It was with great pride that the church invited (at their own expense) representatives from Canadian Baptist Ministries to participate in the 90th Anniversary of the ministry in Quimpondo. Rev. Barros made the important gesture as a sign of the IEA's self reliance and maturity as a denomination. 
"We are no longer a church with its hand out," shared Rev. Barros. "We believe that the time has come for the church of Angola to stand up. We are working to improve our seminary and, in the next four years, to have both masters and doctoral degree graduates. We are thankful for how God has used the Canadian Baptist Church to bless our people. We are grateful for how we can continue to walk together as friends."
With a background in education himself, Rev. Barros believes that investing in young people is among the highest priorities of the church. During our time together, it was wonderful to see the church open new computer centres and tailoring projects to assist young people in the rural area of Quimpondo.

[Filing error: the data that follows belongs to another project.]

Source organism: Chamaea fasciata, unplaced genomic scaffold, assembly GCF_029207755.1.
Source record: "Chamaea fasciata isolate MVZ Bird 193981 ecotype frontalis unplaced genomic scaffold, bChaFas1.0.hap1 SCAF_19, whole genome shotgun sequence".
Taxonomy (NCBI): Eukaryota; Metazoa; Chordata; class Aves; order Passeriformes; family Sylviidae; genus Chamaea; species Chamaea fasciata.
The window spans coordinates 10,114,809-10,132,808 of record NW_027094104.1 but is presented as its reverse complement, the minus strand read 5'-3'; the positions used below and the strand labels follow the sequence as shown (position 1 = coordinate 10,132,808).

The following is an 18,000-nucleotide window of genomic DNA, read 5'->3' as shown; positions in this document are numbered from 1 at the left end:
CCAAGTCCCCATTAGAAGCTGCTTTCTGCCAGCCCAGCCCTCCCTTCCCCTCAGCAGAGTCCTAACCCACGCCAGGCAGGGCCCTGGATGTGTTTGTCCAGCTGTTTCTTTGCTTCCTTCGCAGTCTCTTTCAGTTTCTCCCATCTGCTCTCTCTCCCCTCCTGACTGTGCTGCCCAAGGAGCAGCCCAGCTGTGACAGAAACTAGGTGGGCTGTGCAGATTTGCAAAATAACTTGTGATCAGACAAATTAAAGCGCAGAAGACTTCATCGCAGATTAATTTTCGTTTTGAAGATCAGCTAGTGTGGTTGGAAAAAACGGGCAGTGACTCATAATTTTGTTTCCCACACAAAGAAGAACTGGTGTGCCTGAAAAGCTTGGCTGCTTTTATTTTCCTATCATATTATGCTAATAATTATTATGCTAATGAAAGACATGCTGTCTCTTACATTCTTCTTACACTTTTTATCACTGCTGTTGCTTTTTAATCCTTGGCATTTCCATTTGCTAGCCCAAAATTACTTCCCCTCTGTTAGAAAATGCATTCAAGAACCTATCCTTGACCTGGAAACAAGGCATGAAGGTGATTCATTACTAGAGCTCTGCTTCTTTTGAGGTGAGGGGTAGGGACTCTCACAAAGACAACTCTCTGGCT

Rev. Barros visiting with students of the 
IEA Nova Jerusalem School, Luanda



Aaron with Eduardo Sasa, IEA director of development
and students of the IEA Betel school in Viana, Angola

Education is an important dimension of the ministry of the IEA. Today it has twelve schools scattered across Angola providing quality education and opportunity for thousands of young people. As Principal Jim Joaquin explains, 
“There are many communities like this one, where there is great poverty and no access to school. In order to accommodate the need of so many children, we divide the day in half with 250 students coming each morning and a second group in the afternoon.”